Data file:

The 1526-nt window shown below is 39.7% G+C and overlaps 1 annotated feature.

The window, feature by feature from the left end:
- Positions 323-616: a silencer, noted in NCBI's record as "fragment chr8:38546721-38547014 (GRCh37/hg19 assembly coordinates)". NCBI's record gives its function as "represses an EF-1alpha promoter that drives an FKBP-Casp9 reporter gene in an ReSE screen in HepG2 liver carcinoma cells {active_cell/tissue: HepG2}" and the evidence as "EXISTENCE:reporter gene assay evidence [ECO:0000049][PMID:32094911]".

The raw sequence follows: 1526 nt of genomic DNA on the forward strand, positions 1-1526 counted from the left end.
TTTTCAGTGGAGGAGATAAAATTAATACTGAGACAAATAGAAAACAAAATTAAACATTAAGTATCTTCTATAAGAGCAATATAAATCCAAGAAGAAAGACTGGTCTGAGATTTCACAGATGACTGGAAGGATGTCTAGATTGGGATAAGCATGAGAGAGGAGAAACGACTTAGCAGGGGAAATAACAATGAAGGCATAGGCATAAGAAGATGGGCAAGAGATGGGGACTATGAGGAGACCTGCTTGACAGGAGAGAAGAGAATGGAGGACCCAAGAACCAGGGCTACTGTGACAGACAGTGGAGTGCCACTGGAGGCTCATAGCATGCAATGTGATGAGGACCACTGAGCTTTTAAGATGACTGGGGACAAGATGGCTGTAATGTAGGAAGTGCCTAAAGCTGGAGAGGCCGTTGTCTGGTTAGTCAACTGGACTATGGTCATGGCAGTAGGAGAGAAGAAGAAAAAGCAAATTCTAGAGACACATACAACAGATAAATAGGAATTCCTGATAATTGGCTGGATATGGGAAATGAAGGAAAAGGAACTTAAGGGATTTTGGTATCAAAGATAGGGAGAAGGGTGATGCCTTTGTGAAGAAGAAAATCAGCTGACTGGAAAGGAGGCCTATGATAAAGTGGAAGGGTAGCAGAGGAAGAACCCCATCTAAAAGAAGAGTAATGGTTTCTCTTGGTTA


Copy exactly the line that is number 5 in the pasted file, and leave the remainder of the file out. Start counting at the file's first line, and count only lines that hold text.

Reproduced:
TTTTCAGTGGAGGAGATAAAATTAATACTGAGACAAATAGAAAACAAAATTAAACATTAAGTATCTTCTATAAGAGCAATATAAATCCAAGAAGAAAGACTGGTCTGAGATTTCACAGATGACTGGAAGGATGTCTAGATTGGGATAAGCATGAGAGAGGAGAAACGACTTAGCAGGGGAAATAACAATGAAGGCATAGGCATAAGAAGATGGGCAAGAGATGGGGACTATGAGGAGACCTGCTTGACAGGAGAGAAGAGAATGGAGGACCCAAGAACCAGGGCTACTGTGACAGACAGTGGAGTGCCACTGGAGGCTCATAGCATGCAATGTGATGAGGACCACTGAGCTTTTAAGATGACTGGGGACAAGATGGCTGTAATGTAGGAAGTGCCTAAAGCTGGAGAGGCCGTTGTCTGGTTAGTCAACTGGACTATGGTCATGGCAGTAGGAGAGAAGAAGAAAAAGCAAATTCTAGAGACACATACAACAGATAAATAGGAATTCCTGATAATTGGCTGGATATGGGAAATGAAGGAAAAGGAACTTAAGGGATTTTGGTATCAAAGATAGGGAGAAGGGTGATGCCTTTGTGAAGAAGAAAATCAGCTGACTGGAAAGGAGGCCTATGATAAAGTGGAAGGGTAGCAGAGGAAGAACCCCATCTAAAAGAAGAGTAATGGTTTCTCTTGGTTA